Peter’s Take is a weekly opinion column. The views and opinions expressed in this column are those of the author and do not necessarily reflect the views of ARLnow.com.
On Oct. 24, Arlington County posted on its website the latest draft of its proposed Public Spaces Master Plan (PSMP), or POPS plan (Plan for Our Places and Spaces).
The POPS plan will guide all Arlington park and recreational planning decisions for the next 20 years.
The latest POPS draft incorporates highly inflated quantitative estimates of present and future demand for sports fields.
After the 2017 POPS draft was posted, Arlington residents sought information to understand the plan. The Department of Parks and Recreation (DPR) refused to provide many kinds of data and answers, so residents launched a series of FOIA requests in December 2017.
By late Spring 2018, DPR had produced a lot, but not all, of its data regarding field supply and demand. Those data demonstrate that a remarkable amount of inefficiency and mismanagement have resulted in a very large amount of unused field capacity. Further details are available here.
Despite the large discrepancy between DPR’s own supply/demand data and the public POPS recommendations, DPR continues to defend to the public, to the POPS Advisory Committee, and to the County Board that the POPS recommendations are valid because DPR is using a valid methodology which DPR has called a “Population Based LOS.” (LOS = Level of Service.)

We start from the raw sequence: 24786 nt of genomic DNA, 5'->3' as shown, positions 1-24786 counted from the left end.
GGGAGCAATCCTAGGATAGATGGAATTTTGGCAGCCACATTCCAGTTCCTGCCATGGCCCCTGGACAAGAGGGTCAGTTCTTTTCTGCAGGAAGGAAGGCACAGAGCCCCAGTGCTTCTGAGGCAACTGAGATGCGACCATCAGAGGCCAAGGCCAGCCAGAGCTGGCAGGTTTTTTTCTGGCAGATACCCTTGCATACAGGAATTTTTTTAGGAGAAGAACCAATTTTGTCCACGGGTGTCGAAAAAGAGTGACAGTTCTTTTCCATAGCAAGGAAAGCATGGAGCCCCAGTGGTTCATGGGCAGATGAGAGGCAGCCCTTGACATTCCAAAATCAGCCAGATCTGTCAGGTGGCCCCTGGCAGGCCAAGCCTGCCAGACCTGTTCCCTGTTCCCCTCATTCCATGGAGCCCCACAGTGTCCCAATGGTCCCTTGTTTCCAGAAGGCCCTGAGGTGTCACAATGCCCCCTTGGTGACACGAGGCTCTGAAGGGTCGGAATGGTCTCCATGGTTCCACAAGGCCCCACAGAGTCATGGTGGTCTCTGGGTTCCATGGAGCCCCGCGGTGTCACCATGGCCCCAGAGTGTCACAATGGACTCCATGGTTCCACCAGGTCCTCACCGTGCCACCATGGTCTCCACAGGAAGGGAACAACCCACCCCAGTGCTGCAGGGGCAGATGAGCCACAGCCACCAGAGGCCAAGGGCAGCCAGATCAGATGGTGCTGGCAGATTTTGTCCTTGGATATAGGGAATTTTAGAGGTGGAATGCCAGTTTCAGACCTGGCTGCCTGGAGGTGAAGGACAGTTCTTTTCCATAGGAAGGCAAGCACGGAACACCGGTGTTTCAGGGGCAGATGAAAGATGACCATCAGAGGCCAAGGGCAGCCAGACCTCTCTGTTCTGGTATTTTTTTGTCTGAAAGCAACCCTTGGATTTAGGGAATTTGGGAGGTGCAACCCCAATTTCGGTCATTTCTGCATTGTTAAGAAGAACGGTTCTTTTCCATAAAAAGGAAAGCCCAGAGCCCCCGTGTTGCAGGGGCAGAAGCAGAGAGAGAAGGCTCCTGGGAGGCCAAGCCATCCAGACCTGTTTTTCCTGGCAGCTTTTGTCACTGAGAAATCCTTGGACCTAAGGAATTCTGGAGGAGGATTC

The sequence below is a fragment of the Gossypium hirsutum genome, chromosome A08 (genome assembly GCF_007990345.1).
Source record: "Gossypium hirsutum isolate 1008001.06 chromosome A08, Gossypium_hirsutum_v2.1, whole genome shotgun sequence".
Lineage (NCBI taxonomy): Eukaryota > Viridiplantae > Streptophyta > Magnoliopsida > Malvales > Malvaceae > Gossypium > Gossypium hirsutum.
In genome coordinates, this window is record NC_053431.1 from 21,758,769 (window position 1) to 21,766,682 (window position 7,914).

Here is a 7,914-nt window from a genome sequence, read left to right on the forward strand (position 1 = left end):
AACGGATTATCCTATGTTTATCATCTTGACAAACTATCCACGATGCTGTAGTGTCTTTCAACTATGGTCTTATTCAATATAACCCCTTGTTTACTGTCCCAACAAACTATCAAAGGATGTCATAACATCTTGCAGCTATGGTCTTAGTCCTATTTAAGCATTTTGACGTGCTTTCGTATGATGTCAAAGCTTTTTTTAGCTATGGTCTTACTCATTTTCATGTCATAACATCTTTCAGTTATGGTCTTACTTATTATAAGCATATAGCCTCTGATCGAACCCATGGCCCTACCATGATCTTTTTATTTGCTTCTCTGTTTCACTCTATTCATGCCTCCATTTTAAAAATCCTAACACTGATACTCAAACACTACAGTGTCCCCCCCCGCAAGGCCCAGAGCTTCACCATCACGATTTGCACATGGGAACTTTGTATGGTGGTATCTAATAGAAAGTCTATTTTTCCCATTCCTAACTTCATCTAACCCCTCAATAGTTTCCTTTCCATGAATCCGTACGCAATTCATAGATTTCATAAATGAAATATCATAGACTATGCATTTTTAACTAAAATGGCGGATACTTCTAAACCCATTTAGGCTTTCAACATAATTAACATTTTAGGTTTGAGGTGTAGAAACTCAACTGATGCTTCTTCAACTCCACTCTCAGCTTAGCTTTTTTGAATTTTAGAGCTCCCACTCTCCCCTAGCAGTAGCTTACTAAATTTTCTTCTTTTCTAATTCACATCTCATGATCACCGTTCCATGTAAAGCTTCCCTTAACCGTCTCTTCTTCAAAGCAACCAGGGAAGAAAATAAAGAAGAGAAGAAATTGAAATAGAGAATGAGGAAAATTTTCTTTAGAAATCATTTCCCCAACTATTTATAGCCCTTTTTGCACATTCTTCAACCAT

While a properly performed estimate of Population Based LOS is indeed one methodology used to estimate park needs, DPR’s own expert consultants state that a properly performed LOS should be based on current and future supply/demand data. Their methodology statement was provided to DPR but was not made part of the POPS document.
Not only did DPR fail to incorporate that necessary data, it failed to tell the public that it had not done so. Further details are available here.
Approving erroneous supply/demand estimates is destined to misallocate land and tens of millions of Arlington taxpayer dollars
The POPS plan is intended to guide quantitative park and recreational decisions for 20 years. Therefore, basing that final plan on the erroneous and incomplete LOS recommendations will result in the misallocation of tens of millions of tax dollars and hamper efforts to meet residents’ needs.
That misallocation is destined to occur because in any subsequent proceedings, e.g., to develop an individual park’s master plan or whether to make investments (e.g., add synthetic turf or lights), it is inevitable that DPR and advocates for such investments will rely on the erroneous POPS quantitative estimates to justify those decisions.
In response to the concerns raised, some County Board members have suggested that subsequent individual park planning could consider a single facility’s usage to determine its need or new investment. However, county-wide demand needs to be determined in a county-wide proceeding.
It is completely impractical for any large park facility decision to be developed solely within its own park boundaries, ignoring the capacity of nearby and county-wide facilities (e.g., a decision to add synthetic turf to one field, while another field that could be used has enough excess capacity). Further details are available here http://parks4everyone.org/population-based-level-of-service/.
The best solution to the present situation is to:
- remove the erroneous quantitative estimates for sports field demand from the final POPS plan
- commence a new, independent and transparent process to:
- develop new quantitative estimates of county-wide supply/demand for sports fields
- replace the county’s current field scheduling system with a real-time, web-based system